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How To Borrow From Your Life Insurance Policy

By Jason Markum

I don’t know anybody that likes to pay insurance premiums, I know I sure don’t! But the fact of the matter is, insurance is an important part of our lives they it’s very hard to get around. That’s how the American capitalistic system was set up. You see we have freedom in this country, in fact that’s what the country was founded on. The problem with freedom is that it allows people to make stupid choices because they are free to do so!

One way that we have come up with as a society to mitigate the stupidity of the choices that our free citizens make, is by issuing insurance. And that’s really all comes down to. That’s the trade-off we pay for freedom… we have to make the insurance payments every month!

But there is a little bit of a silver lining, and there is a way for you to take advantage of your life insurance policy and take a little money out of it now and then in the case of a loan.

Here in America we’ve gone through one of the worst recessions in our history… in fact we are still going through it. I’m talking about, of course, the great recession of 2008 to 2010. This is been a special recession in that the financial system has been hit hardest. What that means for everyday people is that it is much harder to get loans.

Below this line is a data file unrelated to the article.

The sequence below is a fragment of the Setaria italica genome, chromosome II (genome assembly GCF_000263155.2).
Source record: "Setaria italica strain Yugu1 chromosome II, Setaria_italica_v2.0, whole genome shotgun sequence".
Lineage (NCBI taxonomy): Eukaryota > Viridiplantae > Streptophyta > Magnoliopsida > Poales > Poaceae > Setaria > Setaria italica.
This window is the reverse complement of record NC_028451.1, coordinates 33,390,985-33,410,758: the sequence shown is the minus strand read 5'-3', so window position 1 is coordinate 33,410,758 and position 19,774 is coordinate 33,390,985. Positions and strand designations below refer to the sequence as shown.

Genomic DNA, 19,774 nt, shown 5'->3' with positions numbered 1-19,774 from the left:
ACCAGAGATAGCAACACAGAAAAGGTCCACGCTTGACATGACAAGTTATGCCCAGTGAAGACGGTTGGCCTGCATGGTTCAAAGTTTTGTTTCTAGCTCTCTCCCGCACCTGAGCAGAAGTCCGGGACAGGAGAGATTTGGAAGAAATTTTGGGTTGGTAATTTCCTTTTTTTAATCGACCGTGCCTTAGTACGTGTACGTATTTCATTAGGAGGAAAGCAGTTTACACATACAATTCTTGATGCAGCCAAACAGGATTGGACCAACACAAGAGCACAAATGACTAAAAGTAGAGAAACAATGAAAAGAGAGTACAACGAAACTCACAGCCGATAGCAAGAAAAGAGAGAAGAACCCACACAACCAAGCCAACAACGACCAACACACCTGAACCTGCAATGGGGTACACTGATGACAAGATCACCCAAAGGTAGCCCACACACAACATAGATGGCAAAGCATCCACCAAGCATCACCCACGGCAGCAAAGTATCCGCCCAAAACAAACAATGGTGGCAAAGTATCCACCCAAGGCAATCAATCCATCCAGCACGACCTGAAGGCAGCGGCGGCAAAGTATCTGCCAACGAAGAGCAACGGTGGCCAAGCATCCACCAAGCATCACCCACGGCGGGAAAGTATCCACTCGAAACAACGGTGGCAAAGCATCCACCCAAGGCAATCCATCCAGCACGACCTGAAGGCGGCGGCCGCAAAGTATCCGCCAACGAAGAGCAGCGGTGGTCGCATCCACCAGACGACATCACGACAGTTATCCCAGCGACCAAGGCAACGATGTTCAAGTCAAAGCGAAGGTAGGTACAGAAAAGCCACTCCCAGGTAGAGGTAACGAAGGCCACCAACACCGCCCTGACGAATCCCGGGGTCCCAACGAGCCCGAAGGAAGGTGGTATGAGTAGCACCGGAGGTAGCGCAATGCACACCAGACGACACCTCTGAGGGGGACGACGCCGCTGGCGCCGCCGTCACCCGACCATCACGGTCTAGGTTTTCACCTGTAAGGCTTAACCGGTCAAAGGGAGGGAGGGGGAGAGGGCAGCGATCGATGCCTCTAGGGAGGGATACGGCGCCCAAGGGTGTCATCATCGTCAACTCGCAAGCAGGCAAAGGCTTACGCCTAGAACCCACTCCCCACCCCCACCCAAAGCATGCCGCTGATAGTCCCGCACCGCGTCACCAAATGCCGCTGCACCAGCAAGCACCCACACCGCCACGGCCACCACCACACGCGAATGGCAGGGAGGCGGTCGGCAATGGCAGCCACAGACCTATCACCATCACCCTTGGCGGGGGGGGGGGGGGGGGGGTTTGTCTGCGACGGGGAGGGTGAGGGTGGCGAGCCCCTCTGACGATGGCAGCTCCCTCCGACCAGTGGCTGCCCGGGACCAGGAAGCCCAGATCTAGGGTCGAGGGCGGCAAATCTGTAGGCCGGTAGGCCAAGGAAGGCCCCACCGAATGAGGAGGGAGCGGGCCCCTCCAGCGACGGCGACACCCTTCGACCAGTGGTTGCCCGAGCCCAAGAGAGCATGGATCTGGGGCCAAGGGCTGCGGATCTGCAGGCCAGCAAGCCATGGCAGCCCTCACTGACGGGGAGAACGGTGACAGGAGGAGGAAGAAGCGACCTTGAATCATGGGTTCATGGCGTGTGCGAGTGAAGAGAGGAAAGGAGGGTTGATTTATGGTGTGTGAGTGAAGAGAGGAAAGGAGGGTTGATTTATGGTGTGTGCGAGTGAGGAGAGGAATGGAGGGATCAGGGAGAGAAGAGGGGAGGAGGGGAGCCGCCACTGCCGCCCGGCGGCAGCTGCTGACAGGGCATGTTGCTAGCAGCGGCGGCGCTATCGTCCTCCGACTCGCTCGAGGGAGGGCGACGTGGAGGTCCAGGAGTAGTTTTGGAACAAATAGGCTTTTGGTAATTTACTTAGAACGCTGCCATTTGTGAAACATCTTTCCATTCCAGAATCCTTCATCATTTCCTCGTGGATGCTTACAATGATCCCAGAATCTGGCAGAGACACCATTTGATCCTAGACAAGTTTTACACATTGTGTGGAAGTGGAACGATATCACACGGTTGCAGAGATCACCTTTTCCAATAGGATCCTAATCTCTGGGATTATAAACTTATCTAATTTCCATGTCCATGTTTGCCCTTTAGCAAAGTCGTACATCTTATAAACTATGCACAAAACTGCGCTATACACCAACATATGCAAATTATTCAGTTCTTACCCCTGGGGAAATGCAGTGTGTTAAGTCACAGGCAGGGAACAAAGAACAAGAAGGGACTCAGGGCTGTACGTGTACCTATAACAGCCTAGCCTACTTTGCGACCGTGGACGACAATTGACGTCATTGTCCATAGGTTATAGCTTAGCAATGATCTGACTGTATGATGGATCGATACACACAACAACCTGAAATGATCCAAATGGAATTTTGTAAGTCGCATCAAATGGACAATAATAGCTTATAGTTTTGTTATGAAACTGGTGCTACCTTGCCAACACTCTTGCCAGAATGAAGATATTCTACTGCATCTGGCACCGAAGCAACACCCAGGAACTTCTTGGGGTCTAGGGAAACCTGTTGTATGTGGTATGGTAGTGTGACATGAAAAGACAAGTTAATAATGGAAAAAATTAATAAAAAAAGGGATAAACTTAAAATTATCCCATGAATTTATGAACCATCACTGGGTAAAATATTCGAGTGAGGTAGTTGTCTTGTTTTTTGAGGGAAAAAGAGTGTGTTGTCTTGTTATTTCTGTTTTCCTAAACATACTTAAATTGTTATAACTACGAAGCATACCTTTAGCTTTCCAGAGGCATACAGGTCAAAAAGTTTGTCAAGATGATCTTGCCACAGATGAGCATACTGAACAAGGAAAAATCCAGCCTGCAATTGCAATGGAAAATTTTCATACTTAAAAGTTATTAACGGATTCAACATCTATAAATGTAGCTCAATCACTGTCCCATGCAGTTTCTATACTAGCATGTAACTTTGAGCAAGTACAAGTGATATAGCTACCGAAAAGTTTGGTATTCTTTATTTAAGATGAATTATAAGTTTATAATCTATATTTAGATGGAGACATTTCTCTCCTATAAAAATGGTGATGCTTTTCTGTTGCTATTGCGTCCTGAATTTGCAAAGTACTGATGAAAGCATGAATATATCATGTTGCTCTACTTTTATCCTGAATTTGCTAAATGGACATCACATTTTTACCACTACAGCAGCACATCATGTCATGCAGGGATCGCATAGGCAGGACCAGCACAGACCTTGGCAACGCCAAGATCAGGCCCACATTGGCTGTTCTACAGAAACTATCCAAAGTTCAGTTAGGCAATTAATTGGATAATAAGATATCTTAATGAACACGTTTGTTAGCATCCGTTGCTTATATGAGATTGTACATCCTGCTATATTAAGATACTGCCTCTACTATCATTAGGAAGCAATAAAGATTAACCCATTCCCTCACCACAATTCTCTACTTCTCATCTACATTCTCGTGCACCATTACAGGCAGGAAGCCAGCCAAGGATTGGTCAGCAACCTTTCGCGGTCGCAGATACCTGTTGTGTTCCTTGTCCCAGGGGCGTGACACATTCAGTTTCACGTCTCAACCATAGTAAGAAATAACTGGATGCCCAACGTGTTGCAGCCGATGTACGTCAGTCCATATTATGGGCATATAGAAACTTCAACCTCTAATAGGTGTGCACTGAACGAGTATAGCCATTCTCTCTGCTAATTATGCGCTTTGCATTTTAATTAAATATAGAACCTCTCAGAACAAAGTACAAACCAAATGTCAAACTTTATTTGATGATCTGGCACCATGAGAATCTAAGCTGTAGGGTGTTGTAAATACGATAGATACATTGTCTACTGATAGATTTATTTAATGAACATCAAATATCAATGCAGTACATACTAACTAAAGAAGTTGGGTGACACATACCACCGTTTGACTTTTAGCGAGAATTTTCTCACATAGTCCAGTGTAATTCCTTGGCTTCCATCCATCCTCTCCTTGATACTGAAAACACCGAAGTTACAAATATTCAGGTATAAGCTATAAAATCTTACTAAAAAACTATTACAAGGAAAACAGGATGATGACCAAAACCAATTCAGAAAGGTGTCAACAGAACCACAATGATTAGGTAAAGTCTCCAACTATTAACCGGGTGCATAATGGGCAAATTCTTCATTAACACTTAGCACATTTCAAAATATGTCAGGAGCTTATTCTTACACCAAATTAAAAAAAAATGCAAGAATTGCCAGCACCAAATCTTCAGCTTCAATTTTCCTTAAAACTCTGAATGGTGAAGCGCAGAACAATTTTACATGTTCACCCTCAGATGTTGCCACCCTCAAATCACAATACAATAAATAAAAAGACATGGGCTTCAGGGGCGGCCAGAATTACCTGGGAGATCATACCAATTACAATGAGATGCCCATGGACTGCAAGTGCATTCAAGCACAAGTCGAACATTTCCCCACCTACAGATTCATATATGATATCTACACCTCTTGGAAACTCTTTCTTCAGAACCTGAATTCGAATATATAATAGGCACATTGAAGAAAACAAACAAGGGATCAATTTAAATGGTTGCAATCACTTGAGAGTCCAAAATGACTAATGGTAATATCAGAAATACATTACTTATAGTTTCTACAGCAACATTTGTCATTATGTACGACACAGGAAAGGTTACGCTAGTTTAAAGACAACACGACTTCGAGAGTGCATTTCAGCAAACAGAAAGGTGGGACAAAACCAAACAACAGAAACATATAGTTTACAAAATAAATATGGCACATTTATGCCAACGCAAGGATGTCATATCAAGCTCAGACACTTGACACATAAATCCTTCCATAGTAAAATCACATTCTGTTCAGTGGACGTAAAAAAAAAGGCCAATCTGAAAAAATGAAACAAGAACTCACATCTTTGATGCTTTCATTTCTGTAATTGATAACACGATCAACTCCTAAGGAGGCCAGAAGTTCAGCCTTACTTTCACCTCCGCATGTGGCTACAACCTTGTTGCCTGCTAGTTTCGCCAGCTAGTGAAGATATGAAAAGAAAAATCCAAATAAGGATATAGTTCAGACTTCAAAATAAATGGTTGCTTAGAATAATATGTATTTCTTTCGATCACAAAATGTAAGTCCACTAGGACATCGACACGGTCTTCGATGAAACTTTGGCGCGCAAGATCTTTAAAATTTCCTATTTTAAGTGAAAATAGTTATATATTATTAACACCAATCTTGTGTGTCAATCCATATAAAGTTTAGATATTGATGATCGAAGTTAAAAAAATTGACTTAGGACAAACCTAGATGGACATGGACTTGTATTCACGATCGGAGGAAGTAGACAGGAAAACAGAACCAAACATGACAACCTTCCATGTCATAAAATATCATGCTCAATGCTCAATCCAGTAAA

In such an environment where the banks aren’t lending as much money as they used to, tapping into your life insurance policy for quick loan may be one of your only options at the moment. Here’s what you need to know.

If your policy is more than 10 years old, you may be able to borrow money from it at incredibly low rates… as low as 5% or sometimes 6%. Many policies that are less than 10 years old have provisions in them that state you have to pay at least 8% in interest or maybe even a variable interest rate. If your life insurance policy requires that you pay a variable interest rate, then chances are that variable interest rate will be tagged to some standard that’s posted in the newspapers everyday. Check the exact language of your policy to find out for sure.

Usually speaking, you won’t be able to deduct the interest that you pay on your loan for tax purposes. But one good thing about it is that you don’t have to get your loan approved by any sort of bank officer in order to qualify for your loan.

And I should point out, and maybe I should have said this from the beginning, that you can only borrow from a whole life insurance policy, not a term life insurance policy because they have no cash value. And you can generally only borrow as much money from your whole life insurance policy as you have paid in so far.

So if you’ve paid in $20,000 over the years, you cannot borrow more than $20,000 from your policy. And there may be other tax consequences that you’re not aware of that will be triggered once you borrow from your policy. Be sure to check with your accountant first and it might be a good idea to check with your insurance agent as well because they can give you more information on the mechanics of how to borrow from your policy.

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